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My apologies in so much as this is probably in large part a problem of me not being aware of the necessary mathematics but since this should be a common issue in machine learning and Mathematica now seems to have tools in this area, I'm hoping there is some simple way of doing this. Say I have some data set together with knowledge of how it changes when I vary some parameter

\[Mu] = 0;
data = Table[
RandomVariate[NormalDistribution[\[Mu], \[Sigma]], 10^3], {\[Sigma], 1, 100, 1}];

How can I find things like the Fisher Information Matrix? Of course I'm assuming that I do not know that this data set is obtained from the normal distribution. The idea is that this is just some black box which generates a data set and I can study how the data set changes when I change various input parameters.

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This question may not be so natural. From wiki/Fisher_information, we have: "The Fisher Information is a way of measuring the amount of information that an observable random variable X carries about an unknown parameter θ upon which the probability of X depends." I'm not sure what the Fisher Information is supposed to mean in the nonparametric case (nonparametric because you mentioned you did want to assume that we knew we were dealing with normal distribution). –  Jacob Akkerboom Jul 16 at 14:35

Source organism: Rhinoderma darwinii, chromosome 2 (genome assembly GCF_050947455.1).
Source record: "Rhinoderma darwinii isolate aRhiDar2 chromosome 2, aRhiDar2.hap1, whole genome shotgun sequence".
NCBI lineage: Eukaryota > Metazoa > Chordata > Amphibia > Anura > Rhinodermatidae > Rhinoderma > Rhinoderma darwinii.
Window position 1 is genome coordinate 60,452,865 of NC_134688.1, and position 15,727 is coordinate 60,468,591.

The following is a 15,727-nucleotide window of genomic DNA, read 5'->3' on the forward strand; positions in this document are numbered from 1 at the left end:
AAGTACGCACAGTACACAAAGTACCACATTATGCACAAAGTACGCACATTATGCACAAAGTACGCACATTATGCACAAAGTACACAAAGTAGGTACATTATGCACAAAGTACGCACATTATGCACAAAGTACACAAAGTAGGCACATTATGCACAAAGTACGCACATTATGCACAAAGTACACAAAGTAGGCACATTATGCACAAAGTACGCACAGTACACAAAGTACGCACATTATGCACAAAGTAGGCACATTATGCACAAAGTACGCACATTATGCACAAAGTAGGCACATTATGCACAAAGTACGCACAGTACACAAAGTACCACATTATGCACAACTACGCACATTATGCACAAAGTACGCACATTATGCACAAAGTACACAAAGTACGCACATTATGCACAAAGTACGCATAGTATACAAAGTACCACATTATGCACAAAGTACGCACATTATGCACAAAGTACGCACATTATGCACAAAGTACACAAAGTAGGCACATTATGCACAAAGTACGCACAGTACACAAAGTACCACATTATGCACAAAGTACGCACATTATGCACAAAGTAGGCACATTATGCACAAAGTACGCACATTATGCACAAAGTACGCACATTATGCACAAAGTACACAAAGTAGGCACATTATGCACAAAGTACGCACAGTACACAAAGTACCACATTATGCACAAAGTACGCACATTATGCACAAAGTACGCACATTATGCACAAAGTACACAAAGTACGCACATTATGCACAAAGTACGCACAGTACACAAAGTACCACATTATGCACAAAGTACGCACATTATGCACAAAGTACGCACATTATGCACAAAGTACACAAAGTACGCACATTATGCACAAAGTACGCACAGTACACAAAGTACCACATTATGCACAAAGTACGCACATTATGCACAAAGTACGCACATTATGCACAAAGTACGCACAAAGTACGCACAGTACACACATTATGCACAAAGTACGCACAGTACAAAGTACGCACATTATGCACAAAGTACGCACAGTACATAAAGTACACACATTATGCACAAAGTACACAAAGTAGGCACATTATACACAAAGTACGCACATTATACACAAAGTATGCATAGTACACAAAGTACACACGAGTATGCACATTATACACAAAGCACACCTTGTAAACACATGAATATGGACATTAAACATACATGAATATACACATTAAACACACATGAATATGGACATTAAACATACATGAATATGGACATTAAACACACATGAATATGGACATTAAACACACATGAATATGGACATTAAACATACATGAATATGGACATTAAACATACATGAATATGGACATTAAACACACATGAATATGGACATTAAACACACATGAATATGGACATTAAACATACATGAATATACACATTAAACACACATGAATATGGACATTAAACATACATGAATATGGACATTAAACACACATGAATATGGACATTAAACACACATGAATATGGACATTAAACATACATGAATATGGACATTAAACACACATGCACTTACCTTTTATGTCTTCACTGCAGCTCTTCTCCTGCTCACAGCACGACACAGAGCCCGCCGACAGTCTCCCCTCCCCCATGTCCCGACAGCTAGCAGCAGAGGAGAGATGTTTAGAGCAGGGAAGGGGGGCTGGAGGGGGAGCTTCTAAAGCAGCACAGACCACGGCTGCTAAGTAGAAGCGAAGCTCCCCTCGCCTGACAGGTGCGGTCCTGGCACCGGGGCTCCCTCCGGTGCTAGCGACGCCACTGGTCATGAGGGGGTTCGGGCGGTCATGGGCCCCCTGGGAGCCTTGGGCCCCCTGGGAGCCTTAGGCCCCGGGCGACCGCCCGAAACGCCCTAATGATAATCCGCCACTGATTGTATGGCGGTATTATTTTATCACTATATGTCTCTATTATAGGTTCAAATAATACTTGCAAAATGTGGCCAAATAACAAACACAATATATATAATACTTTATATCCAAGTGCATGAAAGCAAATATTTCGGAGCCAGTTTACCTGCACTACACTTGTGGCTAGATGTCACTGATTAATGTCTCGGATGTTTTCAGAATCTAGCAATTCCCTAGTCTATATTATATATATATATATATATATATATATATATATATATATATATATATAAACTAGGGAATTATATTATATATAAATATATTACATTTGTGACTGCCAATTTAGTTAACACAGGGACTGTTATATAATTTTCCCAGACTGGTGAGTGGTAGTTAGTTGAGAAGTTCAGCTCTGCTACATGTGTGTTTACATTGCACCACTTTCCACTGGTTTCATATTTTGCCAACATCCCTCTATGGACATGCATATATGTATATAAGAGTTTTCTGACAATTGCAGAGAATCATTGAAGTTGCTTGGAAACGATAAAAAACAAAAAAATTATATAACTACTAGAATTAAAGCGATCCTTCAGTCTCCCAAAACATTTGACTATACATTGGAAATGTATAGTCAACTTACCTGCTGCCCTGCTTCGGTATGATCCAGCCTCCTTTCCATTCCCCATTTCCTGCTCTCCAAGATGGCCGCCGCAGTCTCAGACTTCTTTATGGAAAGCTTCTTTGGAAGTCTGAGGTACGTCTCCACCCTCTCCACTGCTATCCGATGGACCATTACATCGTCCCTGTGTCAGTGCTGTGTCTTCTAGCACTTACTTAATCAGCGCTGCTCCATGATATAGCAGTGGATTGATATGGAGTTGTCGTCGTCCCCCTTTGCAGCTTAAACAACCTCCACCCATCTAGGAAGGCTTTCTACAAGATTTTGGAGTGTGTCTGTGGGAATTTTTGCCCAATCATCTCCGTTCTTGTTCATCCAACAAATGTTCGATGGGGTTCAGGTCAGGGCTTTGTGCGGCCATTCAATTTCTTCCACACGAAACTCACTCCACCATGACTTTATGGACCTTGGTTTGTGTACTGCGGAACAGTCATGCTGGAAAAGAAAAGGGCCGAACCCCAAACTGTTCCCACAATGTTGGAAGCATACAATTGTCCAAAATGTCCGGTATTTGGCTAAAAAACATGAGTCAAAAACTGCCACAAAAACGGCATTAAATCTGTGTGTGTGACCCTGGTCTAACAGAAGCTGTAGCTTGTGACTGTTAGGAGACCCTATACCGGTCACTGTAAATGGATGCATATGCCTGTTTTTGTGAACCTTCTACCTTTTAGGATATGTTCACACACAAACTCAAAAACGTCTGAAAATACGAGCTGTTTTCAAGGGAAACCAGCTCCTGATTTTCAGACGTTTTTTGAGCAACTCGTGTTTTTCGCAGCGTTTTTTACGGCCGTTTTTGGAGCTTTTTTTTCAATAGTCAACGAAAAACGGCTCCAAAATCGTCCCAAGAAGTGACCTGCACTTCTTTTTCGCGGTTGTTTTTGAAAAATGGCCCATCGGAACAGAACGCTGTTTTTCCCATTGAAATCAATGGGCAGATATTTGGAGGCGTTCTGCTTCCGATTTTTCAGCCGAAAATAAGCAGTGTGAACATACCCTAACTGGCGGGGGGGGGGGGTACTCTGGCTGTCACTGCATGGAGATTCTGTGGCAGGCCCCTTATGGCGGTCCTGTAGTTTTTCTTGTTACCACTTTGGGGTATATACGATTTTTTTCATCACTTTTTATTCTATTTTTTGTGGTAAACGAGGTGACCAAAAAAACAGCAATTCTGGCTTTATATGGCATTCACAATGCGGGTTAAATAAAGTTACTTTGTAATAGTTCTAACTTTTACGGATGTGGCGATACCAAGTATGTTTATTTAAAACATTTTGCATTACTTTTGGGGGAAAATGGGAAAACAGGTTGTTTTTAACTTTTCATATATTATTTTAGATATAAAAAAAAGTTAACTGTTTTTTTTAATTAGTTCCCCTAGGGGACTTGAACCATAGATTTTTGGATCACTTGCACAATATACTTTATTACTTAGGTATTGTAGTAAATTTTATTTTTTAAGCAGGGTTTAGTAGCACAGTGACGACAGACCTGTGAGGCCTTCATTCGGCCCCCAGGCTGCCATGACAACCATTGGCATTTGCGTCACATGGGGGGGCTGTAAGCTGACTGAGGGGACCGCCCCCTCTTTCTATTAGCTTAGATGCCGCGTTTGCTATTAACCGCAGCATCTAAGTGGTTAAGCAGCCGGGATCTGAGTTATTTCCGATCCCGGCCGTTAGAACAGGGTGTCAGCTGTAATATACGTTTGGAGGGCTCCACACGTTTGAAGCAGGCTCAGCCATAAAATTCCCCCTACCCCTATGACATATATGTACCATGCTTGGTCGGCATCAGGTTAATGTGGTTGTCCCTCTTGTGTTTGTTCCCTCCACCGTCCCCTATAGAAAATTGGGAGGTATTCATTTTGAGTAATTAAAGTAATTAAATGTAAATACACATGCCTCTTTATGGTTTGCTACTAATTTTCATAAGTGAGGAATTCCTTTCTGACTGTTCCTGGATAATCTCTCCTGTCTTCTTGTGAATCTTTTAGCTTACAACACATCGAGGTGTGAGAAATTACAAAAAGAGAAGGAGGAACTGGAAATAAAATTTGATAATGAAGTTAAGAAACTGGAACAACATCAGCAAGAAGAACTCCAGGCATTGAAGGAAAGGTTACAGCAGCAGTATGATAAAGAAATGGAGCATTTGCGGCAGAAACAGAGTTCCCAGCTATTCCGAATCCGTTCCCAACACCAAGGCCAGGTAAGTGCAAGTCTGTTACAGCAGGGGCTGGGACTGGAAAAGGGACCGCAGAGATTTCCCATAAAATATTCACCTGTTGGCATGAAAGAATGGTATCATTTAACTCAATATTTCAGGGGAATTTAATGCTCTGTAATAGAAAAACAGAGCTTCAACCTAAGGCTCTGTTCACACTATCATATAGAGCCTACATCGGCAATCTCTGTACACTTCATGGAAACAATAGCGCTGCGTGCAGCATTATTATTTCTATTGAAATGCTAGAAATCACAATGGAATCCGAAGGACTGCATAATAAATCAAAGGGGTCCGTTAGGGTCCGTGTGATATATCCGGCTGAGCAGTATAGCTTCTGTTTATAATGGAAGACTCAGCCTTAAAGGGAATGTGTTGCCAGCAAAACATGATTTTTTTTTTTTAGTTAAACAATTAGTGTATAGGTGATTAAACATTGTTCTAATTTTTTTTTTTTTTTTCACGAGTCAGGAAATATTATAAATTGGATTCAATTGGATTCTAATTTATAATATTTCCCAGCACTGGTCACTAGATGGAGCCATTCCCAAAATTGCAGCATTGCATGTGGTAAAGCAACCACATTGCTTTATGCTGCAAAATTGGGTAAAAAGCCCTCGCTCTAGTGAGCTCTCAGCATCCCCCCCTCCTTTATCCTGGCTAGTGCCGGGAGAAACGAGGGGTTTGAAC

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I agree the scenario I have given here is a bit silly but I am mainly concerned with the practical issues regarding computing the FIM from a sample. If there are no built in methods I can use, then I have a question about an intermediate step: If the the data is drawn from a probability density function f(x;\sigma), then something I am confused about is how one estimates the derivative df/d\sigma. Because I have a finite sample, presumably I need to do some sort of smoothing of the data in order to avoid my estimate being dominated by noise. There must be some standard way of doing this. –  user12876 Jul 16 at 16:17

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